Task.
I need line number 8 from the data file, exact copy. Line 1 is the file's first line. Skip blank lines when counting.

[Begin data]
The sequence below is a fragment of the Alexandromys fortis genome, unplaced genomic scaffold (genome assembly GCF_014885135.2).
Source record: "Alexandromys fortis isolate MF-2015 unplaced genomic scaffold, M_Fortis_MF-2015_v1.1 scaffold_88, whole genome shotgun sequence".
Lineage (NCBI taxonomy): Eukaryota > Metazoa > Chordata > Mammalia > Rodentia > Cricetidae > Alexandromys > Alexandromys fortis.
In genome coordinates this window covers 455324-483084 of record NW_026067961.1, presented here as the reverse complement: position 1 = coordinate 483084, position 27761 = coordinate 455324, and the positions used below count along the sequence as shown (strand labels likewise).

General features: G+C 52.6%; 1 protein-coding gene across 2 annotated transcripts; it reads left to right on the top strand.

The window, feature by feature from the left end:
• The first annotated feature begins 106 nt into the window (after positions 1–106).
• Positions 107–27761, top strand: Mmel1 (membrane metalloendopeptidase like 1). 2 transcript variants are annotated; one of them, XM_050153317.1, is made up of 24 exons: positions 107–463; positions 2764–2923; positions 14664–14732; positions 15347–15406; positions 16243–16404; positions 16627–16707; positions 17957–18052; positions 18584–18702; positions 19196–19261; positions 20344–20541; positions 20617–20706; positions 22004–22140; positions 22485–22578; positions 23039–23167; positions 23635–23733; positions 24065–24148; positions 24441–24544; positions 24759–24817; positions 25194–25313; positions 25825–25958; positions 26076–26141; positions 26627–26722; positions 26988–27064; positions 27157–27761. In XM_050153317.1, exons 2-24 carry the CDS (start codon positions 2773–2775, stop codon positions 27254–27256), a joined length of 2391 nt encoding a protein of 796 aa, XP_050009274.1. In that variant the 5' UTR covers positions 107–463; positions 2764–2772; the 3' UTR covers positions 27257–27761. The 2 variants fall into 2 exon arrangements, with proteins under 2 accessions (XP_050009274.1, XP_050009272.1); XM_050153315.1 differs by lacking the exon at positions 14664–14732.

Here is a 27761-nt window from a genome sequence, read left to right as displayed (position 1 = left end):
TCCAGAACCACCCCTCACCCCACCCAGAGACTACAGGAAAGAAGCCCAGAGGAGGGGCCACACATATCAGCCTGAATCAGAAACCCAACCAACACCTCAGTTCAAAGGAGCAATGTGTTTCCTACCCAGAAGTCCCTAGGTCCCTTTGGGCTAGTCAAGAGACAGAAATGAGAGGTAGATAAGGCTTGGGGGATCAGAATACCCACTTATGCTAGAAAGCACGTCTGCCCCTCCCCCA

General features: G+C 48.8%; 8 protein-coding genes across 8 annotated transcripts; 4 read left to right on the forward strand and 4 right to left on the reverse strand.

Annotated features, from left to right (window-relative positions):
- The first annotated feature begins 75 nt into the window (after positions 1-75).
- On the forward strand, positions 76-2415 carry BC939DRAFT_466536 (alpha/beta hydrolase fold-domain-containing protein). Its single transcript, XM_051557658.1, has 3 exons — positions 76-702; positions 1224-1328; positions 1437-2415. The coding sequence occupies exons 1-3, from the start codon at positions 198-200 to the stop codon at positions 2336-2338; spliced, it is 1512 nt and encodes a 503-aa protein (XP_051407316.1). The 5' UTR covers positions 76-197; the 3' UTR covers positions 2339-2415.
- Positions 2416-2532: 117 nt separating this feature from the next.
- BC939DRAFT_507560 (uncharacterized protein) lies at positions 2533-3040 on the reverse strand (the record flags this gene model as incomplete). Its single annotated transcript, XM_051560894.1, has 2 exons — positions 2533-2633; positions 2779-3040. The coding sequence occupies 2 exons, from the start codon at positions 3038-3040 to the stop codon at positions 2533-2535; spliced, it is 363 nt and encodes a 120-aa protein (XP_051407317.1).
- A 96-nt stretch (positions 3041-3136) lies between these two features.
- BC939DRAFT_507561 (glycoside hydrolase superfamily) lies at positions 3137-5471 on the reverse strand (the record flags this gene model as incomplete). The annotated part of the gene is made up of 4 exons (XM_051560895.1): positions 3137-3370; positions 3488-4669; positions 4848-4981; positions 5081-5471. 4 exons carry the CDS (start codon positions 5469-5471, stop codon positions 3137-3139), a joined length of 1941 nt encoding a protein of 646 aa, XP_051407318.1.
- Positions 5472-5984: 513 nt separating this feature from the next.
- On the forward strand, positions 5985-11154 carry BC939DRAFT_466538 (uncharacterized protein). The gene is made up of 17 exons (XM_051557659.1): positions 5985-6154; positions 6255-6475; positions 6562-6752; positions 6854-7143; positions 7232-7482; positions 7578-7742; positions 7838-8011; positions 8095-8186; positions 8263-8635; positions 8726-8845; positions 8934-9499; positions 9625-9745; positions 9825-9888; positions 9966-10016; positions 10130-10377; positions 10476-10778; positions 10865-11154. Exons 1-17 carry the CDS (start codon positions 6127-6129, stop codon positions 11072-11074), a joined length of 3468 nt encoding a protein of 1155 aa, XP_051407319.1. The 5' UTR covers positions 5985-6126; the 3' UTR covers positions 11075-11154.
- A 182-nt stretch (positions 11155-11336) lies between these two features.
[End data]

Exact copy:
• Positions 107–27761, top strand: Mmel1 (membrane metalloendopeptidase like 1). 2 transcript variants are annotated; one of them, XM_050153317.1, is made up of 24 exons: positions 107–463; positions 2764–2923; positions 14664–14732; positions 15347–15406; positions 16243–16404; positions 16627–16707; positions 17957–18052; positions 18584–18702; positions 19196–19261; positions 20344–20541; positions 20617–20706; positions 22004–22140; positions 22485–22578; positions 23039–23167; positions 23635–23733; positions 24065–24148; positions 24441–24544; positions 24759–24817; positions 25194–25313; positions 25825–25958; positions 26076–26141; positions 26627–26722; positions 26988–27064; positions 27157–27761. In XM_050153317.1, exons 2-24 carry the CDS (start codon positions 2773–2775, stop codon positions 27254–27256), a joined length of 2391 nt encoding a protein of 796 aa, XP_050009274.1. In that variant the 5' UTR covers positions 107–463; positions 2764–2772; the 3' UTR covers positions 27257–27761. The 2 variants fall into 2 exon arrangements, with proteins under 2 accessions (XP_050009274.1, XP_050009272.1); XM_050153315.1 differs by lacking the exon at positions 14664–14732.